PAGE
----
Inside Track with John McIntyre
IT’S a shame Ireland’s ambitious bid to host the 2023 rugby World Cup bit the dust as expected last week. It would have been a marvellous event for the country, attracting up to 450,000 visitors, and generating millions of euro in hospitality and tourism revenue.
Ireland would have risen to the challenge too of hosting the month-long tournament. Despite the fears of World Rugby’s technical group, our stadiums would have been brought up to the required standard and we’d also provide a heartfelt welcome to visitors that mightn’t have come so innately to France or South Africa.
Though nobody associated with the Irish bid were counting their chickens ahead of the Evaluation Report commissioned by World Rugby, to finish last of the three countries hoping to host the 2023 tournament was a grevious setback and one that was unrecoverable from. Up to that point, Ireland were favourites to strike a huge blow for small nations, but instead the wind was completely taken from their sails.
In the intervening fortnight, Dick Spring and the other members of the Irish 2023 bid team lobbied hard against those findings, insisting that worries about their stadiums being not up to scratch and connectivity were over-played, while the country wasn’t being given enough credit for the prospect of providing a security safe tournament.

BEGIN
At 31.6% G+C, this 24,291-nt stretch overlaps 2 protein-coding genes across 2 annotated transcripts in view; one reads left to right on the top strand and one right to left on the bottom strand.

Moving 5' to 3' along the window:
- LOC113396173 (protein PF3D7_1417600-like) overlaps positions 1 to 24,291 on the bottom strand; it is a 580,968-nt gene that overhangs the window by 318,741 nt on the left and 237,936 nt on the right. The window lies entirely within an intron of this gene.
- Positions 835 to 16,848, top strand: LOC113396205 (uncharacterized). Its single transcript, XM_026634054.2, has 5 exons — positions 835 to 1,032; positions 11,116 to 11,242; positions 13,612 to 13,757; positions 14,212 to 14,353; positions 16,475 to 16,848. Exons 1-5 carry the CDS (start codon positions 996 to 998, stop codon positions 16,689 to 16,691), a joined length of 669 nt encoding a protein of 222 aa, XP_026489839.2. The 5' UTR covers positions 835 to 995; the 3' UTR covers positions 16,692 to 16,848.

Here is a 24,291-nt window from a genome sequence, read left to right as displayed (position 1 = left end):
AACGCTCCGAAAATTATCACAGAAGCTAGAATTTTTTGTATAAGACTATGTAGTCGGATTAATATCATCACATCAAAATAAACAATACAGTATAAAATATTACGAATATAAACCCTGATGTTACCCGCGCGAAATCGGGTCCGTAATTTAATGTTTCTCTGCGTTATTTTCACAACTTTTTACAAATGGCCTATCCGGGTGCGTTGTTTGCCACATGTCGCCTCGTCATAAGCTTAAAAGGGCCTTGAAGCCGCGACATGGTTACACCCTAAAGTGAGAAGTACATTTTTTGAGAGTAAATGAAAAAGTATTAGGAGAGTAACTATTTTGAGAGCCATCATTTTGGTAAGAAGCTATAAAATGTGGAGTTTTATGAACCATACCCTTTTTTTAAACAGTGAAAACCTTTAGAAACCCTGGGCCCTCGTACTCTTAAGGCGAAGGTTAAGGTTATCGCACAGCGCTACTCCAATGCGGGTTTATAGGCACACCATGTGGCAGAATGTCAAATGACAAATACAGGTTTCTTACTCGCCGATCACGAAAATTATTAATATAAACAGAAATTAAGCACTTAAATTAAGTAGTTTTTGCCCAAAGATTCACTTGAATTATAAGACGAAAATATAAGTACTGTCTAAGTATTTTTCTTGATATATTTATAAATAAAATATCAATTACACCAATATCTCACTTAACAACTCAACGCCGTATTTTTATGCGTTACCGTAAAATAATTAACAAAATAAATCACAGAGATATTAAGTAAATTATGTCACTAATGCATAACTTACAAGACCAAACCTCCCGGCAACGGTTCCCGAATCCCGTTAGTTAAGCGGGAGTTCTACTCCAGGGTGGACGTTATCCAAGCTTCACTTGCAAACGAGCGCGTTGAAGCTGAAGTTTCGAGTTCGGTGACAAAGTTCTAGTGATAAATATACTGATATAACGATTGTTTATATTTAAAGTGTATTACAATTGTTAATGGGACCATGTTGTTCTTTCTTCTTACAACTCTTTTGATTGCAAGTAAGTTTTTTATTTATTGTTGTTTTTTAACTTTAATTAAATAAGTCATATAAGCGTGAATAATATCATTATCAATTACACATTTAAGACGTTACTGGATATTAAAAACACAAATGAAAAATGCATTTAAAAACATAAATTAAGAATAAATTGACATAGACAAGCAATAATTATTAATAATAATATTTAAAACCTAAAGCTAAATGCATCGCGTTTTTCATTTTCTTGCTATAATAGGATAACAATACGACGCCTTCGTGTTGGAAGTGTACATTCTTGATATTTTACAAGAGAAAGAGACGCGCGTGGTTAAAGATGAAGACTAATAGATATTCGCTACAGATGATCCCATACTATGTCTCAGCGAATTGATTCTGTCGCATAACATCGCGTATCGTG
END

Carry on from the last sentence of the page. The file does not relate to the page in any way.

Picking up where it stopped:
South Africa, favoured by the Evaluation Report, was expected to be rubber-stamped as the host nation in England last week, but the outcome of the World Rugby Council meeting left the Springboks mulling over a fourth failed bid since last hosting the competition in 1995. Instead, France got the seal of approval in a final vote off (24-15).
Ireland had also to lick their wounds after only polling eight votes on the first count and were particularly bitter that only England of the home countries backed their bid. Scotland knew a World Cup hosted by France would generate more revenue for the competing countries, while Wales supported South Africa as their top official Gareth Davies was part of the initial evaluation process.
For more, read this week’s Connacht Tribune.